Vanessa Siddle Walker previously taught courses in the History of Education, African American Educational History, and Qualitative Research Methods in the Division of Educational Studies. Her courses in the Department of African American Studies have included Education in Georgia in Black and White, The Past is Present: TITUS Internship, So You Want to Teach for America? Resurrecting an African American Pedagogical Model for Education in American School, and Contemporary Issues in African American Education: TITUS Seminar.


  • Walker, Vanessa Siddle. Hidden Provocateurs: Black Educators in a Century of Secret Struggle. New York: New Press, Under Contract.
  • Walker, Vanessa Siddle. Living the Legacy: The Historical African American Professional Network as a Model for University and School Collaborations. Lanham, MD: Rowman & Littlefield, Under Contract.
  • Walker, Vanessa Siddle with Ulysses Byas. Hello Professor: A Black Principal and Professional Leadership in a Segregated Community.  Chapel Hill:  University of North Carolina Press, 2009.
  • Walker, Vanessa Siddle and John Snarey, eds. Race-ing Moral Formation:  African American Perspectives on Care, Justice, and Moral Education.   New York:  Teachers College Press, 2004.
  • Walker, Vanessa Siddle. Their Highest Potential: An African American School Community in the Segregated South.  Chapel Hill: University of North Carolina Press, 1996.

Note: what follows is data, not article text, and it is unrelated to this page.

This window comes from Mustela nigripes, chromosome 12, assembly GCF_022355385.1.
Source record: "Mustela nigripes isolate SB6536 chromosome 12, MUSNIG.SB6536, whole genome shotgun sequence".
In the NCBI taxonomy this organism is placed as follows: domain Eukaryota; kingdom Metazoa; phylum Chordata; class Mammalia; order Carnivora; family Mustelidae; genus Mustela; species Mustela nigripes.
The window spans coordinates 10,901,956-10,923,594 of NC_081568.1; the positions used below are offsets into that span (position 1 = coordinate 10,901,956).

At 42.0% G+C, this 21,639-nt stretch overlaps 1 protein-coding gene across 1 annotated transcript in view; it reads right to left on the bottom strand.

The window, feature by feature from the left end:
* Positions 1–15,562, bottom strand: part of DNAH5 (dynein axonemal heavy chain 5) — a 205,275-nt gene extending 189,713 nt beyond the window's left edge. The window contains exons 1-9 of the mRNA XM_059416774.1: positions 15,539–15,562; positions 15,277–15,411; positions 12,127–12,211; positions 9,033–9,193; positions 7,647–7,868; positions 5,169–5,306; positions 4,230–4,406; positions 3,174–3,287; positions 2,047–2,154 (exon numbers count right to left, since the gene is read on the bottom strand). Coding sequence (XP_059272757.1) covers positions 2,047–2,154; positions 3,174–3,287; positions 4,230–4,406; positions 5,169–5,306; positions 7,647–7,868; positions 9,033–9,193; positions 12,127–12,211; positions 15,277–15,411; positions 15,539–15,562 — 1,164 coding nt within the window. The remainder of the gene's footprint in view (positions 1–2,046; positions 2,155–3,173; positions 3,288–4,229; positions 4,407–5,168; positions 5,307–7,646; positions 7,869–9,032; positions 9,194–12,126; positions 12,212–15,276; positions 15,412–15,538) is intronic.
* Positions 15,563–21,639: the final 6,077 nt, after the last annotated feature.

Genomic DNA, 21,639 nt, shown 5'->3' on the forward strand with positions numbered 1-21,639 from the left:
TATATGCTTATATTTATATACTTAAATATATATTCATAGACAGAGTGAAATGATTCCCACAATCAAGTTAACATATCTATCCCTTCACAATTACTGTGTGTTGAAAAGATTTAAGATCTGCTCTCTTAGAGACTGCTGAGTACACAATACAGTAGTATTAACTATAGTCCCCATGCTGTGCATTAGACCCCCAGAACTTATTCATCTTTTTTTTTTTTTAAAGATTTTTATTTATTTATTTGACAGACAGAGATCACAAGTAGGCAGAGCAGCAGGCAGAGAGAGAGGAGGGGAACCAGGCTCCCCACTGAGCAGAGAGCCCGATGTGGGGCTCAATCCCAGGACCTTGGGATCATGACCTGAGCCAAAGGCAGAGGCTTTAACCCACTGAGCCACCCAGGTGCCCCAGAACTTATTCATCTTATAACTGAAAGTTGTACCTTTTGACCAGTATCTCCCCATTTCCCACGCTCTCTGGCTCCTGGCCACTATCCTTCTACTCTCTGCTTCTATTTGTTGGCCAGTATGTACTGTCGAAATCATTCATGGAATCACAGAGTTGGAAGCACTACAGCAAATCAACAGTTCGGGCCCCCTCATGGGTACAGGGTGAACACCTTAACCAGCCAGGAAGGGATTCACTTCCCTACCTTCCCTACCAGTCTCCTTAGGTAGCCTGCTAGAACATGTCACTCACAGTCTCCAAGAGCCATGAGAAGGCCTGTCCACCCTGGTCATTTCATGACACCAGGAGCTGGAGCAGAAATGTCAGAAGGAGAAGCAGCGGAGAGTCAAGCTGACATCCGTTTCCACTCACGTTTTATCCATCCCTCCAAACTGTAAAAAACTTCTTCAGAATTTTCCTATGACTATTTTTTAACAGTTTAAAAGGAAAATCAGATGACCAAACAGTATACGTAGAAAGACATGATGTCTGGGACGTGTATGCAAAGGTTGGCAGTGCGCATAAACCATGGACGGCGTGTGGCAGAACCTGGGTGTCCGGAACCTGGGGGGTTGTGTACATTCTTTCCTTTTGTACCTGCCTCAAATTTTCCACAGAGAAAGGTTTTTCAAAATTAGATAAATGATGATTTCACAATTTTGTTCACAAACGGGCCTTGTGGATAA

• Hidalgo, N., McDowell, C., Siddle, eds. Facing Racism in American Education. Cambridge, MA: Harvard Educational Review Reprint Series, 1990.

Selected Refereed Articles:

  • Walker, Vanessa Siddle. “Black Educators in an Elusive Quest for Justice.”  Educational Researcher 42, no. 4 (2013): 207-222.
  • Walker, Vanessa Siddle. “Tolerated Tokenism, or the Injustice in Justice: Black Teacher Organizations and Their Forgotten Struggle for Educational Justice, 1921-1954.”  Equity and Excellence 46, no. 1 (2013): 64-80.
  • Walker, Vanessa Siddle. "Second-class integration: A Historical Perspective for a Contemporary Agenda.” Harvard Educational Review 79, no. 2 (2009), 269-284.
  • Walker, Vanessa Siddle. “Organized Resistance and Black Educators’ Quest for School Equality, 1878-1938.  Teachers College Record 107, no. 3 (2005): 355-388.
  • Walker, Vanessa Siddle. “After Methods, Then What?”  Teachers College Record 107, no. 1 (2005): 30-37.
  • Walker, Vanessa Siddle.  "Brown and its Impact on Schools and American Life." American Bar Association Focus on Law Studies 19 (2004): 1-17.
  • Walker, Vanessa Siddle and Ulysses Byas. “The Architects of Black Schooling in the Segregated South:  The Case of One Principal Leader.”  Journal of Curriculum and Supervision 19 no. 1 (2003): 54-72.
  • Walker, Vanessa Siddle.  “African American Teachers in Segregated Schools in the South, 1940-1969.” American Educational Research Journal 38, no. 4 (2001): 751-780.
  • Walker, Vanessa Siddle. “Valued Segregated Schools for African American Children in the South, 1935-1969:  A Review of Common Themes and Characteristics.”  Review of Educational Research 70. no. 3 (2000): 253-285.
  • Walker, Vanessa Siddle.  “Research at Risk: Lessons Learned in an African American Community. Educational Foundations 9, no. 1(1995): 5-15.
  • Walker, Vanessa Siddle.  “Caswell County Training School, 1933-1969: Relationships Between Community and School.”  Harvard Educational Review 63, no. 2 (1993): 161-182. 
  • Walker, Vanessa Siddle.  “Interpersonal Caring in the 'good' Segregated Schooling of African-American Children: Evidence from the Case of Caswell County Training School.”  Urban Review 25, no. 1 (1993): 63-77.